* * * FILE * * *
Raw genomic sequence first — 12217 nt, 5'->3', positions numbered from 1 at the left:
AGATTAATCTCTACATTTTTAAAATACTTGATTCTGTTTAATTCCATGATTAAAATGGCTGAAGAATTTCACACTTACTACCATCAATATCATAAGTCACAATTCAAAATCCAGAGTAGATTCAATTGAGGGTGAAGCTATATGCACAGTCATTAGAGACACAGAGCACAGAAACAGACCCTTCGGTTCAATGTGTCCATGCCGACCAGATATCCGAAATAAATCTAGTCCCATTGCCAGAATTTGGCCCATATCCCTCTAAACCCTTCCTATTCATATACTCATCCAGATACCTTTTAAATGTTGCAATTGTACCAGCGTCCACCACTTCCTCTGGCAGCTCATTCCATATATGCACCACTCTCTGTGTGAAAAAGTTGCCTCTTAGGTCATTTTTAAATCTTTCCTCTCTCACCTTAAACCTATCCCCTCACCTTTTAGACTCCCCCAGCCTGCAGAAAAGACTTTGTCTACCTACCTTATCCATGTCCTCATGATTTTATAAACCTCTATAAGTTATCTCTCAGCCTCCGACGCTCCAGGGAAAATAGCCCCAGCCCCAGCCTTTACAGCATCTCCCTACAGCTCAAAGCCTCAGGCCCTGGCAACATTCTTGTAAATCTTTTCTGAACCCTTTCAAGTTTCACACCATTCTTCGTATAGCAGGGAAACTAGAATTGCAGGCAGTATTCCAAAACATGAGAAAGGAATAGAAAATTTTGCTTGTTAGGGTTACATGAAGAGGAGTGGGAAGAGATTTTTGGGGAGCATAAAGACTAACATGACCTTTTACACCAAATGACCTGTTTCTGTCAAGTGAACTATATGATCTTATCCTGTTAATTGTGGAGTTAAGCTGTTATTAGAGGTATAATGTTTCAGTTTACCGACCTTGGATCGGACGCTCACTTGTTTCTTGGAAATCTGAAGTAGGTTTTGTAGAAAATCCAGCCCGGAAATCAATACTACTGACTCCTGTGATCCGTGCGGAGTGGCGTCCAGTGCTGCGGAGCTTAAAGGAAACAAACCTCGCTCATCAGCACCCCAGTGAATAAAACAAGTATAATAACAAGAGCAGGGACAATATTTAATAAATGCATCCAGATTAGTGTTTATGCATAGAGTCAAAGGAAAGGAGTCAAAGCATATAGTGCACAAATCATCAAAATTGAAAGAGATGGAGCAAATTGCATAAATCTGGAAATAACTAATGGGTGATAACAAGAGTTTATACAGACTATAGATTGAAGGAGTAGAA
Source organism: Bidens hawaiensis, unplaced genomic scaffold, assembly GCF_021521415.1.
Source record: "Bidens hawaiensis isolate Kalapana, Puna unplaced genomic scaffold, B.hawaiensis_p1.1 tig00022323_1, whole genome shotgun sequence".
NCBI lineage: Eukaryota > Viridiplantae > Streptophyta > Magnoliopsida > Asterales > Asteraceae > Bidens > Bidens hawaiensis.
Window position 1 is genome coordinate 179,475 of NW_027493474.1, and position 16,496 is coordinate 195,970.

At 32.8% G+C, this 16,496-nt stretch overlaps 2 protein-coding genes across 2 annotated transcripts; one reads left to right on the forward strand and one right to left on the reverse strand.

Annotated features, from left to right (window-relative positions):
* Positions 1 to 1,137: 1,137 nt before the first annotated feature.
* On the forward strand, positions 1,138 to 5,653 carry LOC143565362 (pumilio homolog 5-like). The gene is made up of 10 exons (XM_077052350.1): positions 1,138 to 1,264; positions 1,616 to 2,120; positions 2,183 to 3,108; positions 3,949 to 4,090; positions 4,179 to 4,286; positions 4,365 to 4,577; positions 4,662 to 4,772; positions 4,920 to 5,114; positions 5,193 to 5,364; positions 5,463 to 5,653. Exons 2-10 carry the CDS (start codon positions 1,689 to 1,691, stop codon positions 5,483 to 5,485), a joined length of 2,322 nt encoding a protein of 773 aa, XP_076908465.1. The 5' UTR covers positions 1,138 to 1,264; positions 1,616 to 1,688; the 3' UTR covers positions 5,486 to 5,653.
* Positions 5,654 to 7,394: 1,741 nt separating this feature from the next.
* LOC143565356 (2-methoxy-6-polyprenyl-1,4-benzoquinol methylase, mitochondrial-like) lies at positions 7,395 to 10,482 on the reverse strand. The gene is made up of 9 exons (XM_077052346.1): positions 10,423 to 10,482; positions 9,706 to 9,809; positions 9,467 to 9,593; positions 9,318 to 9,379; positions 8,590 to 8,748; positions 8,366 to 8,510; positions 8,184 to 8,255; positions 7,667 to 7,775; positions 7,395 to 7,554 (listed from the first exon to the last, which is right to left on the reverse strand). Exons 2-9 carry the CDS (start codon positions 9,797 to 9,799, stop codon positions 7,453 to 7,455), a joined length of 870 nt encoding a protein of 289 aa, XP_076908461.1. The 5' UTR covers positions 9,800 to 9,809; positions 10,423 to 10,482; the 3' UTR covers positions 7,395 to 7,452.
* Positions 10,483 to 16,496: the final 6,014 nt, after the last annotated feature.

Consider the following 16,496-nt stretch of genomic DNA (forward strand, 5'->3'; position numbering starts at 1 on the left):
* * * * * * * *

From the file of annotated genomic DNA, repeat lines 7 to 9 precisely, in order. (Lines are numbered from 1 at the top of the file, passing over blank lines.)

At 32.8% G+C, this 16,496-nt stretch overlaps 2 protein-coding genes across 2 annotated transcripts; one reads left to right on the forward strand and one right to left on the reverse strand.

Annotated features, from left to right (window-relative positions):
* Positions 1 to 1,137: 1,137 nt before the first annotated feature.